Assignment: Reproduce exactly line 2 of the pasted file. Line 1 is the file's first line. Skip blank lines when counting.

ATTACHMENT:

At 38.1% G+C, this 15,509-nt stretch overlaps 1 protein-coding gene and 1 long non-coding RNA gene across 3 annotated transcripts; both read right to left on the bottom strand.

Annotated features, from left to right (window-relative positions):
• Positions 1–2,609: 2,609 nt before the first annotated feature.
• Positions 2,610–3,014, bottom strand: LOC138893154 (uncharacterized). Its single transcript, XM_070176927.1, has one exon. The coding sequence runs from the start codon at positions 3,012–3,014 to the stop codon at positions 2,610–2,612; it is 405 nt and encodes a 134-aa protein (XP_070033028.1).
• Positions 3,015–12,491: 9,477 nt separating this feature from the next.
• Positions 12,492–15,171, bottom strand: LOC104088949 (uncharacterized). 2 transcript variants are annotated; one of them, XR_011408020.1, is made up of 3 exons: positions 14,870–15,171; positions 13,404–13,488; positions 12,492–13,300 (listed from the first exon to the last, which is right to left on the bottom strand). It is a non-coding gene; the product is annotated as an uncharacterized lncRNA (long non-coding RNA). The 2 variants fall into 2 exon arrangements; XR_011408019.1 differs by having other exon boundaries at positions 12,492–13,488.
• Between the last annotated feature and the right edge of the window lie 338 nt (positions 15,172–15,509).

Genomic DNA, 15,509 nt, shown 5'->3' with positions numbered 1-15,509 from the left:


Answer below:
Annotated features, from left to right (window-relative positions):